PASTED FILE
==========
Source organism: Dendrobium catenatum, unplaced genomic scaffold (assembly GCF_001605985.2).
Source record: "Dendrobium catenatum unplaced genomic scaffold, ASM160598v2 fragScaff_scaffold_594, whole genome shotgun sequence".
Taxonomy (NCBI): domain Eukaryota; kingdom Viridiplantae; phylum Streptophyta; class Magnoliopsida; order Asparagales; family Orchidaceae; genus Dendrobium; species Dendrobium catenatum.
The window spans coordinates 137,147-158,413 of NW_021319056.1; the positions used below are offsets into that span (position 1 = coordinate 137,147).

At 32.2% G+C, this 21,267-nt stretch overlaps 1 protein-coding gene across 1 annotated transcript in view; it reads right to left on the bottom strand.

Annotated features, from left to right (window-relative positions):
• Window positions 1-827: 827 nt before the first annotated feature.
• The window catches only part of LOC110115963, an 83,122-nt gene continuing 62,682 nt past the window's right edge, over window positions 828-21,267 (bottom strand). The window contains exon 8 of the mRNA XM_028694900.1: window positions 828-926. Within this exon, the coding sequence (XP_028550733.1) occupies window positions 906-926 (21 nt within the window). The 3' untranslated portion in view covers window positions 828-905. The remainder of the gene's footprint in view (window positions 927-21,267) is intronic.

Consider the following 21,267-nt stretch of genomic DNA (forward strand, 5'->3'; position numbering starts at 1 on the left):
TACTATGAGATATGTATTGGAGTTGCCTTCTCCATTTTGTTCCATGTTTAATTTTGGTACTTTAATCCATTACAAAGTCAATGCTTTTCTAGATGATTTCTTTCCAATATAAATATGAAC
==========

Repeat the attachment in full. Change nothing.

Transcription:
Source organism: Dendrobium catenatum, unplaced genomic scaffold (assembly GCF_001605985.2).
Source record: "Dendrobium catenatum unplaced genomic scaffold, ASM160598v2 fragScaff_scaffold_594, whole genome shotgun sequence".
Taxonomy (NCBI): domain Eukaryota; kingdom Viridiplantae; phylum Streptophyta; class Magnoliopsida; order Asparagales; family Orchidaceae; genus Dendrobium; species Dendrobium catenatum.
The window spans coordinates 137,147-158,413 of NW_021319056.1; the positions used below are offsets into that span (position 1 = coordinate 137,147).

At 32.2% G+C, this 21,267-nt stretch overlaps 1 protein-coding gene across 1 annotated transcript in view; it reads right to left on the bottom strand.

Annotated features, from left to right (window-relative positions):
• Window positions 1-827: 827 nt before the first annotated feature.
• The window catches only part of LOC110115963, an 83,122-nt gene continuing 62,682 nt past the window's right edge, over window positions 828-21,267 (bottom strand). The window contains exon 8 of the mRNA XM_028694900.1: window positions 828-926. Within this exon, the coding sequence (XP_028550733.1) occupies window positions 906-926 (21 nt within the window). The 3' untranslated portion in view covers window positions 828-905. The remainder of the gene's footprint in view (window positions 927-21,267) is intronic.

Consider the following 21,267-nt stretch of genomic DNA (forward strand, 5'->3'; position numbering starts at 1 on the left):
TACTATGAGATATGTATTGGAGTTGCCTTCTCCATTTTGTTCCATGTTTAATTTTGGTACTTTAATCCATTACAAAGTCAATGCTTTTCTAGATGATTTCTTTCCAATATAAATATGAAC